Noebels’s lab and others have identified genes that may predict who is at greatest risk of sudden death. “These genes are expressed not only in your brain, where they can cause epilepsy, but in your heart, where they can also cause abnormal and irregular heartbeats,” he says. One such gene is KCNQ1. Identifying variants in these genes could allow doctors to consider treating the potential heart problem, which is often unrecognized, and to reassure the vast majority of other patients with epilepsy but without such variants that they are not at increased risk of SUDEP.
Genetic insight into the cause of epilepsy doesn’t always point people to a better treatment. But genetics can provide a wealth of information to people with epilepsy and their families. Sometimes parents, like Dixon-Salazar, just want to know what caused the epilepsy, even if there’s nothing more to be done. Parents might also want to know the risk of having another child with epilepsy.
In epileptic encephalopathies, the majority of driver genes are de novo, Lowenstein says. That means the epilepsy-causing mutation appears for the first time in the person with epilepsy and wasn’t inherited from a parent. Recent research from Lowenstein and his colleagues has found that these de novo mutations tend to appear in a set of approximately 4,000 genes that are highly intolerant to variation. Mutations that occur in genes that are intolerant to variation are more likely to have detrimental effects. Knowing that a child’s epilepsy is the result of a de novo mutation can give parents confidence that they have little chance of having another child with epilepsy.
But that’s not true of all epilepsies. Family planning is one of the main reasons young adults seek counseling at the Adult Epilepsy Genetic Clinic at Baylor College of Medicine in Houston. “They are concerned about potentially passing on their epilepsy predisposition to their offspring,” says Alica Goldman, who runs the clinic.
Inheritance depends on many factors. Some forms of epilepsy are autosomal dominant, which means that if one parent has the variant, each of his or her children has a 50 percent chance of having the condition, too. Autosomal recessive epilepsies are passed on to biological children of two carriers 25 percent of the time.
“What’s more difficult to predict is when there’s a rare case of epilepsy in your family. The likelihood of you or your child developing epilepsy is increased, but it’s nowhere near 25 or 50 percent,” says Lowenstein.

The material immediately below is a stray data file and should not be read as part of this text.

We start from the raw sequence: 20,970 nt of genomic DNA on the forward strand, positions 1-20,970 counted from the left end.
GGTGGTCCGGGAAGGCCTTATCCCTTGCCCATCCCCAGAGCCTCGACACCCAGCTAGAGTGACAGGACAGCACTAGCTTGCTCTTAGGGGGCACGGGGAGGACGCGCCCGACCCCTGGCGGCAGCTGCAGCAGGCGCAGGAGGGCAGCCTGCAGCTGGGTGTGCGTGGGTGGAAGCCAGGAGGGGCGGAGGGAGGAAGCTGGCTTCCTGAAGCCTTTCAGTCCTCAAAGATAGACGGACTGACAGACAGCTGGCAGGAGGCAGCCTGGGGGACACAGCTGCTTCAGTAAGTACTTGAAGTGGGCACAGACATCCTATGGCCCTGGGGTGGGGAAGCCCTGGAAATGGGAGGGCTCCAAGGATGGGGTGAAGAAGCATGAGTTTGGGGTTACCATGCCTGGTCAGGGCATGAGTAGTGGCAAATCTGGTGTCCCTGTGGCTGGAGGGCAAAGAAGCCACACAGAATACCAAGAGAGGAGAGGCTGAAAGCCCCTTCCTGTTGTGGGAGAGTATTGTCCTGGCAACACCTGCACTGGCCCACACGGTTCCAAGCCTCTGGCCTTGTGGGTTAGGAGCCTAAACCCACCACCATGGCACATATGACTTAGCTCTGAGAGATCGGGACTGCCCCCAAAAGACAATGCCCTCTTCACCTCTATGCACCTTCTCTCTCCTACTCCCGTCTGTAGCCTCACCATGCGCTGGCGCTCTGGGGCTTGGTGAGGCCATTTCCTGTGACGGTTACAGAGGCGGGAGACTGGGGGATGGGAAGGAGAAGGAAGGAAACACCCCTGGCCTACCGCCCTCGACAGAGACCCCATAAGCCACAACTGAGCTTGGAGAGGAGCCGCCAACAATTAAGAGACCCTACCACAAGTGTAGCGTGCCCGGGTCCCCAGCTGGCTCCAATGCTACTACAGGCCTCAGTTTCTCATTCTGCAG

Stephanie Rensland’s epilepsy is caused by hereditary cavernous angioma. The blood vessel abnormality, most common among people of Mexican descent, causes seizures. Rensland, who is Mexican-American, inherited the condition from her mother. She has aunts, uncles, and cousins with the condition as well. She has partial seizures several times a week.
“They’re like panic attacks, except much worse,” she says. “My body temperature changes; I get so scared I might jump in your lap. I do things I don’t know I’m doing, like grab at people or pull on my clothes.” During seizures, her husband has to lock the door of their Katy, Texas, home so she doesn’t run out.
Rensland dearly wanted a baby. “Why could my mom have one, and basically everybody else in my family but me?” Besides the 50 percent chance of passing the condition on to her child, Rensland’s doctors had told her that pregnancy could be risky. “I knew there were risks, but I just wanted a doctor who would be a little bit positive.”
Pregnancy could exacerbate her condition, doctors told her. And a generalized seizure could cause a miscarriage. But Goldman, Rensland’s epilepsy doctor, told her that they could manage her condition during pregnancy.
Rensland’s daughter is now 7 months old, and she’s scheduled to be tested for cavernous angioma soon even though fetal ultrasounds assured Rensland that her child would not be born with any of the seizure-causing angiomas — abnormal clusters of blood vessels typically found on the brain or spinal cord. Rensland doesn’t plan to have any more children. “I came out of this healthy, and if she doesn’t have it, I’m just going to be so happy. I wouldn’t want to risk passing it on to another child.”
If Rensland’s daughter has the seizure disorder, catching it early may help. Dixon-Salazar always wondered how life would have been different if Savannah had gotten the right drug to begin with. “I think if we had tried the verapamil by itself earlier, before all of the seizures and all of the medicine, it probably would have been sufficient, but at this point the brain is so damaged,” she says.
Genome sequencing at birth or sooner, followed by targeted treatments, could one day stop seizures before they start.
“For people who are living a life like we were living,” Dixon-Salazar says, “where their kid has been seizing for years, precision medicine can still work for you. There is hope.”